Cockroaches. Flea bites. Leaky classroom ceilings.
Parents at Georgia Brown Elementary School say these are the conditions their kids have dealt with for years at the worn-down site on 36th Street in Paso Robles.
A compromise reached in February would move these students to portable classrooms while a new campus is renovated. But some parents say their kids deserve a brand new school now—specifically, the 17th Street campus that Glen Speck Elementary School students, who currently use the portable classrooms, were promised.
- Photo Courtesy Of Courtney Perales
- LEAKY CEILINGS A Georgia Brown Elementary School teacher conducts class while trash cans collect water from the leaking roof.
Georgia Brown parents started a petition and got the issue agendized at the Paso Robles Joint Unified School District (PRJUSD) board of trustees March 22 meeting. Following multiple hours of board discussion and public comment over the fate of the two schools, the board voted to stick with the same decision they already made on Feb. 8: A complicated scenario where both schools will move campuses twice.
Glen Speck Elementary School will head to the new campus being built on 17th Street when construction is completed, getting them out of the temporary classrooms. Georgia Brown students will then move from their 36th Street campus, which is in dire need of renovations, to the temporary site.
The 36th Street site will be renovated into a smaller neighborhood school. Speck students will make their second move to that campus once it's complete—allowing Georgia Brown and its dual-immersion language program to make a second move to the 17th Street campus.
Parents garnered more than 300 signatures on their online petition to skip the temporary campus move and get Georgia Brown students straight to the 17th Street campus. Courtney Perales, parent of a Georgia Brown second grader, spearheaded the petition. She believes the temporary site doesn't have enough space to accommodate Georgia Brown's larger student population.
"Georgia Brown is the only dual immersion program in North County," Perales told New Times. "[Moving] us to this temporary site, they acknowledged that that will diminish our program and make it smaller."
But some board members felt that keeping Glen Speck at the temporary site would be unfair to those students, who have already spent years learning in portable classrooms.
"What would have happened if Georgia Brown had gone to the temporary site first?" Trustee Chris Bausch said during the March 22 meeting. "[It's] very possible it would have reduced almost as significantly as Glen Speck's population. So the argument that 'we have more students' is a very hollow argument to me."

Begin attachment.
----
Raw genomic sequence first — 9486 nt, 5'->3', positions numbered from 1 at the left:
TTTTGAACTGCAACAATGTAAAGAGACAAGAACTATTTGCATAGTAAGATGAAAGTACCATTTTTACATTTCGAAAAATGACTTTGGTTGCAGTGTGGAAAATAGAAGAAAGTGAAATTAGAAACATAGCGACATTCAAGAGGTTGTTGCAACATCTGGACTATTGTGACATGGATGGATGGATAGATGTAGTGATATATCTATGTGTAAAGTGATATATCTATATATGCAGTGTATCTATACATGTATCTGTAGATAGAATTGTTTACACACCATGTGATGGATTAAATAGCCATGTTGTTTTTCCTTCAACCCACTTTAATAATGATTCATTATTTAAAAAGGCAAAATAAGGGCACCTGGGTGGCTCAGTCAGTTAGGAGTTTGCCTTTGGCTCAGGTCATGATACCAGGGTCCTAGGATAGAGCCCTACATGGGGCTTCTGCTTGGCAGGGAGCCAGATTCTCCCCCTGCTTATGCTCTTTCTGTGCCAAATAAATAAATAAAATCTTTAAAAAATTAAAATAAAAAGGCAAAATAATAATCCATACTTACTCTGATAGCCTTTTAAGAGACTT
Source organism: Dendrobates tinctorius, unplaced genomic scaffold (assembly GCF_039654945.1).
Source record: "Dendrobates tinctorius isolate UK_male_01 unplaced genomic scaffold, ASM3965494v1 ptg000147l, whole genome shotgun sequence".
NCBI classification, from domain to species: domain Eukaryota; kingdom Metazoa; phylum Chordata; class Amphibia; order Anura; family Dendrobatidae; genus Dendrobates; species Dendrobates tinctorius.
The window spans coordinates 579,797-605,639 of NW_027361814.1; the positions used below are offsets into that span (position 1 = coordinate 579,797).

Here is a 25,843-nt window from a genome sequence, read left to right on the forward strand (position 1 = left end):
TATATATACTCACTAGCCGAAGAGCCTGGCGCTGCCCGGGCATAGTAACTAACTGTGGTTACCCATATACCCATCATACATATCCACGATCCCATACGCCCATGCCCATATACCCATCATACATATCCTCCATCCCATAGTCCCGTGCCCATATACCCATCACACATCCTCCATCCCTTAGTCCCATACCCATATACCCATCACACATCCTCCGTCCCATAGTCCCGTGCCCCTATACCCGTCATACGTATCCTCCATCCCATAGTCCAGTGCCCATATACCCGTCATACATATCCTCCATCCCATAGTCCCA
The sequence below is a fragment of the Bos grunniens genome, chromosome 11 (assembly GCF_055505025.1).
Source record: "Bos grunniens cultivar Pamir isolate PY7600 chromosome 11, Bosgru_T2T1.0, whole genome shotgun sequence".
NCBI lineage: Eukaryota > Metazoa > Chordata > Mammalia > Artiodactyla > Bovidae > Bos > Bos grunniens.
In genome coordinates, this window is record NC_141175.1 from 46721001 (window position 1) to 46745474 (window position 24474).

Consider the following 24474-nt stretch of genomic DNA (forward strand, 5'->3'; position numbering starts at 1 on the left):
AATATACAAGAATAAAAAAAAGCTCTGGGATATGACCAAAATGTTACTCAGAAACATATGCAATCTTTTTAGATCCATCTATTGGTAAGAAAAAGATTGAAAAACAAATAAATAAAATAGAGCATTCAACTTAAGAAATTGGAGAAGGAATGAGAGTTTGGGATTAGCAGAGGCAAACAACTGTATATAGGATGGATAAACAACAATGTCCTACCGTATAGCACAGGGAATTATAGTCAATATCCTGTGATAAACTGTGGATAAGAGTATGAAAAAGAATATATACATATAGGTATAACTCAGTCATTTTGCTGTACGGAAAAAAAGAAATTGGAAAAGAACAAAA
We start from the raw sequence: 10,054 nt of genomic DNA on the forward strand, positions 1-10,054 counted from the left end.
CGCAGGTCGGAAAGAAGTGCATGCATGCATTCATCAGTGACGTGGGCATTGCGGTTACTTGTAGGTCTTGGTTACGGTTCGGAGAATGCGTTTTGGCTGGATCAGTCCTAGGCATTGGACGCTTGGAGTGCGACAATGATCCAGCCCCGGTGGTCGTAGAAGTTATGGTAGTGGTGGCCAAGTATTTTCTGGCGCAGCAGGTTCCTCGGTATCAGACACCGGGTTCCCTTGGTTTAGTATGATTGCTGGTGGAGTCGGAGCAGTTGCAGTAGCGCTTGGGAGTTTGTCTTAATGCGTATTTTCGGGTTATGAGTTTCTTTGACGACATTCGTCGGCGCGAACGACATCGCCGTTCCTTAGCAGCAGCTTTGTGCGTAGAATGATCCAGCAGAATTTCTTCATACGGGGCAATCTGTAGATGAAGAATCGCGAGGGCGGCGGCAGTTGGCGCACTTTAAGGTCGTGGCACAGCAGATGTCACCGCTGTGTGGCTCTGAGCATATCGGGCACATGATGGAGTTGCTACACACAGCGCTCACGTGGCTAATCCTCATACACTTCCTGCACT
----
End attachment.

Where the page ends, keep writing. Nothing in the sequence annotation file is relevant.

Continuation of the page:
Yessenia Echevarria, co-founder Paso People's Action, a community group that's organized for the past year around keeping both schools open, supported upholding the board's February compromise.
"Was I happy with the decision that they made [in February]? No. But I felt it was a compromise," Echevarria said. "Do I believe Georgia Brown deserves to stay at their original location with a brand new, amazing school? Absolutely. ... And I understand that making multiple moves is not an ideal situation, but there has to be compromise, or else you're showing favoritism to a school site."
But parents like Perales emphasized the poor conditions that Georgia Brown students have faced for years at their current 36th Street campus.
"We're talking about cockroaches in the classrooms," Perales said. "Just this year, my son had flea bites covering his legs as well as other students. The roofs are leaking, we're talking buckets and buckets of water during raining times. That makes me wonder, is there mold growing?"
Perales acknowledged the sacrifices that Glen Speck students have made by being at the temporary campus.
"But when the argument of equity is made, I just don't see it as equitable," Perales said of the board's decision. "Georgia Brown has made more sacrifices for longer. That's not to diminish what Glen Speck has done. ... In no way, shape, or form does Georgia Brown feel like this is Georgia Brown against Glen Speck, because we don't want that division. We just want what's best for all students."
Ultimately, the board wasn't swayed by the petitioners' pleas: The trustees voted 5-2 to uphold their February decision and allow Glen Speck students to leave the portable classrooms behind for good.
"Two moves was not in spite of anybody, or trying to favor anybody," trustee Nathan Williams said. "It was about equity. It was about trying to compromise. It was about trying to recognize the sacrifices that everybody has made. It's not easy." Δ